It’s not unusual to spot scouts from Cannes, Berlin, Venice, Karlovy Vary, Moscow, Sarajevo and Thessaloniki on the streets of Sofia in March. Each of them is hoping to get the edge on the next big discovery from Eastern Europe.
After 13 years, what began as a hippie-esque music and film fest spawned in the heady post-Communist days of Bulgaria’s re-emerging artistic freedoms has become a prime industry event in the region.
A good place to take the temperature of the biz is this year’s sixth Sofia Meetings, where new helmers come face-to-face with buyers and funders from abroad.
One new phenom of note: the rise of the docu genre in the Balkans. Nonfiction film development org Sunny Side of the Doc will hold a roundtable sesh on that topic, says Sofia Meetings director Mira Staleva. Veteran Bulgarian documakers Andrey Paounov (“The Mosquito Problem and Other Stories”) and Boris Despodov (“Corridor 8”) will be at the event, she adds.
“Sofia Meetings started as a market focused on second-film projects,” Staleva says.,”but it developed into a fruitful event for all the newcomers.”
The fest’s focus on British and Turkish film, appearances by Michael Palin, Wim Wenders, Bent Hamer and Chulpan Khamatova and a retrospective of Jim Jarmusch pics featuring producer Jim Stark, have generated buzz.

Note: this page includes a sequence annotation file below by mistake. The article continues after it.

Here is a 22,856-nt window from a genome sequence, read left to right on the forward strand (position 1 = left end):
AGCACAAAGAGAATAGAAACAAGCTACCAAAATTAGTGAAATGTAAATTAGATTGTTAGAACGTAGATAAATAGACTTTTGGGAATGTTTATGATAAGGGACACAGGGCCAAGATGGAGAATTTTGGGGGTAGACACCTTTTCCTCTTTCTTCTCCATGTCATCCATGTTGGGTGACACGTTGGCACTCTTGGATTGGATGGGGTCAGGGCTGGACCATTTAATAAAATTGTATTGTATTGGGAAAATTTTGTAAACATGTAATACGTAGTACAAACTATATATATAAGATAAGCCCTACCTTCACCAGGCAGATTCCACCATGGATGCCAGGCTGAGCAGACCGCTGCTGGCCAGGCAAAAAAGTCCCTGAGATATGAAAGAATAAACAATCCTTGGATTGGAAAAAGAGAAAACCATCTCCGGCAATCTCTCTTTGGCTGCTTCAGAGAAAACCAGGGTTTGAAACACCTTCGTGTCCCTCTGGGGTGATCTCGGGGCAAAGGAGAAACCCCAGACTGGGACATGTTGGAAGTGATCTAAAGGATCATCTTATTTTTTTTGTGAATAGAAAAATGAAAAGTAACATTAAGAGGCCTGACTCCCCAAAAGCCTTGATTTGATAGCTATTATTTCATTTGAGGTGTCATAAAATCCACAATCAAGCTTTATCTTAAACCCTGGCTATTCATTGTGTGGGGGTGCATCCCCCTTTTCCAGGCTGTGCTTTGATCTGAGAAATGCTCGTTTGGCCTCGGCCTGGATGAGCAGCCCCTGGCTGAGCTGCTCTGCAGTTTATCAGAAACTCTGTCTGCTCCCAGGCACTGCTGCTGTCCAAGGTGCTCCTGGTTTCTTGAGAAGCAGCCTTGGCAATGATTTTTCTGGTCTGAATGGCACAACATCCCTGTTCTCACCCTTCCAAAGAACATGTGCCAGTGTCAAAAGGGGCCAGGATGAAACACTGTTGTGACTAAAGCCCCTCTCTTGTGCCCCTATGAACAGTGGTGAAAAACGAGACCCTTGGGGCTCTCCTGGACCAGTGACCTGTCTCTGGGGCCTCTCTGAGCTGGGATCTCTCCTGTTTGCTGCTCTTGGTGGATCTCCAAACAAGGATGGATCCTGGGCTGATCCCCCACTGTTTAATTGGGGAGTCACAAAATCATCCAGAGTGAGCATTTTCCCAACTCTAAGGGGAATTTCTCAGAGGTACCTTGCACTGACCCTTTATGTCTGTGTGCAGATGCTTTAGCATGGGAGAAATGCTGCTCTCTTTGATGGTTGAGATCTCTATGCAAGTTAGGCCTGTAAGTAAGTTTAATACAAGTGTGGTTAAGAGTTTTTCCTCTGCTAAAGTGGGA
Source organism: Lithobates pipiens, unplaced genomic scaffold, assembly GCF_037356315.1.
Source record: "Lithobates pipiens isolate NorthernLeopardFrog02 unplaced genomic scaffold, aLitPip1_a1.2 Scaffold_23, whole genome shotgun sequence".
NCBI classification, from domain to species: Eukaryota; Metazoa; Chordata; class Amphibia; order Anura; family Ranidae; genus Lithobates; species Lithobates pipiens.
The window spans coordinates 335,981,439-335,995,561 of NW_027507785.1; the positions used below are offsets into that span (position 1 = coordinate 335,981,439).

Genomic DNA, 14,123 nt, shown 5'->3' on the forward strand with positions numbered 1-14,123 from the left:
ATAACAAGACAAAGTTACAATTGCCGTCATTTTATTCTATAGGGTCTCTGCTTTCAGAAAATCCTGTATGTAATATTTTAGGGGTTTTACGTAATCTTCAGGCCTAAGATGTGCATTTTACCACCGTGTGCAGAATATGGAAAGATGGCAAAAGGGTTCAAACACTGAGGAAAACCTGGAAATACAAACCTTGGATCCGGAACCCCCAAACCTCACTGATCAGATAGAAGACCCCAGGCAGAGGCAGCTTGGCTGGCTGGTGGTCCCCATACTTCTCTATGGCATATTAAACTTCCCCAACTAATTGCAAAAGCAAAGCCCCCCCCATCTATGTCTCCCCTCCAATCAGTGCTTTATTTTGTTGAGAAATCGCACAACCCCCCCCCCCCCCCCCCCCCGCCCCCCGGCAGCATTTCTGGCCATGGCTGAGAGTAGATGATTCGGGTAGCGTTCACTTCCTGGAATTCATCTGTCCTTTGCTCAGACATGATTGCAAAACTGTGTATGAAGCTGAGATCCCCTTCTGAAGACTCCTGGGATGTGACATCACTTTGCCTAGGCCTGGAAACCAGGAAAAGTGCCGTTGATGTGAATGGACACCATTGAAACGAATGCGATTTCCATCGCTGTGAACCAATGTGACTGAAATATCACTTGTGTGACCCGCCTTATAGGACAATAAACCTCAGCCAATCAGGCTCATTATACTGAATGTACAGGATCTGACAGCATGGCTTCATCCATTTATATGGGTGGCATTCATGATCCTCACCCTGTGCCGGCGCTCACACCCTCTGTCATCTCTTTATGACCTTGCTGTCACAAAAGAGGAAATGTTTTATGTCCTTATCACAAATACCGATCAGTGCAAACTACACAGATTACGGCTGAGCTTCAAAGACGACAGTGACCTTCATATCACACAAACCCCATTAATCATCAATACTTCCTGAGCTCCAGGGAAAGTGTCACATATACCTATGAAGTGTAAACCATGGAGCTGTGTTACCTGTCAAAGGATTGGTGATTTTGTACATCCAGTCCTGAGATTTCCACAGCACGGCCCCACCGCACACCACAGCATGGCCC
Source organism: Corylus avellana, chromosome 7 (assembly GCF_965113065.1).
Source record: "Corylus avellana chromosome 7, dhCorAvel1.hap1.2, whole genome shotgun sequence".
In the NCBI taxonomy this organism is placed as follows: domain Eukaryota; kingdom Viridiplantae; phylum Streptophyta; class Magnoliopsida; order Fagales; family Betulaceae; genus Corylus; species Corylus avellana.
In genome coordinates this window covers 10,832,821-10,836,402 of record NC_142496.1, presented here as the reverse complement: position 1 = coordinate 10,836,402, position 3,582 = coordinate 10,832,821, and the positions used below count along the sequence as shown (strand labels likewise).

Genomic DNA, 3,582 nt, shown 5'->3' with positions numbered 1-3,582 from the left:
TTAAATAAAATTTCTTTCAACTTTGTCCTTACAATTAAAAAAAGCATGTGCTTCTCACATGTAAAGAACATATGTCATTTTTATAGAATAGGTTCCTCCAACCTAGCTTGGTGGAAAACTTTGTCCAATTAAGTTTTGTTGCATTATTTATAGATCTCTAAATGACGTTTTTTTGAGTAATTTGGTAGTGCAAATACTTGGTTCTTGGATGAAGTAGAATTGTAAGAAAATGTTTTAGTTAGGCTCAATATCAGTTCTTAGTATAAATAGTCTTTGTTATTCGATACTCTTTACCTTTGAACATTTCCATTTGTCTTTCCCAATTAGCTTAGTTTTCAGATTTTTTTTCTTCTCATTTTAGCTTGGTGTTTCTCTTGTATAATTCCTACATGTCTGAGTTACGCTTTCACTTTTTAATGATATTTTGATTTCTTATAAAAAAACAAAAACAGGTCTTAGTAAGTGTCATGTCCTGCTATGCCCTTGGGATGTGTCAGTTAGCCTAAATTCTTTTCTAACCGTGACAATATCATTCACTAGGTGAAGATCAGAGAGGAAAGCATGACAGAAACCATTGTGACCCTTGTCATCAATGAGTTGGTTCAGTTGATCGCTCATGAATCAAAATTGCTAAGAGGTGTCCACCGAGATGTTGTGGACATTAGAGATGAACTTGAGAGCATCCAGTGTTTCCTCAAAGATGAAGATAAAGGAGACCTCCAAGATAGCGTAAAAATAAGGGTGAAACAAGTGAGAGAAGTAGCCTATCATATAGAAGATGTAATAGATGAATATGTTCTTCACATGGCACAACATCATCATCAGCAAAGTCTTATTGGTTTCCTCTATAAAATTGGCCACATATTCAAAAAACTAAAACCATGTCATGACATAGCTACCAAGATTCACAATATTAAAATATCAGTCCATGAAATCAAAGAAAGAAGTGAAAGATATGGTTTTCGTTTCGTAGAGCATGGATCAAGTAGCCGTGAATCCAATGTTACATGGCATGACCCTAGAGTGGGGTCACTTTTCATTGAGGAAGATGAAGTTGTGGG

Fest opener is Bulgaria’s “The Billy Goat,” by Georgy Djulgerov. The 12 competish pics indicate the fest’s priorities of giving emerging talent a boost.
The formula is working. Road movie “The World Is Big and Salvation Lurks Around the Corner,” a Bulgarian-German-Hungarian-Slovenian co-prod that generated heat at last year’s fest, set local B.O. records. European distribs are mulling “World Is Big,” which would be a big break for Bulgaria if picked up. Meanwhile, the Sofia fest may soon add a prize category for Eastern European docs, organizers say.
When: March 5-15, 2009
Where: Sofia, Bulgaria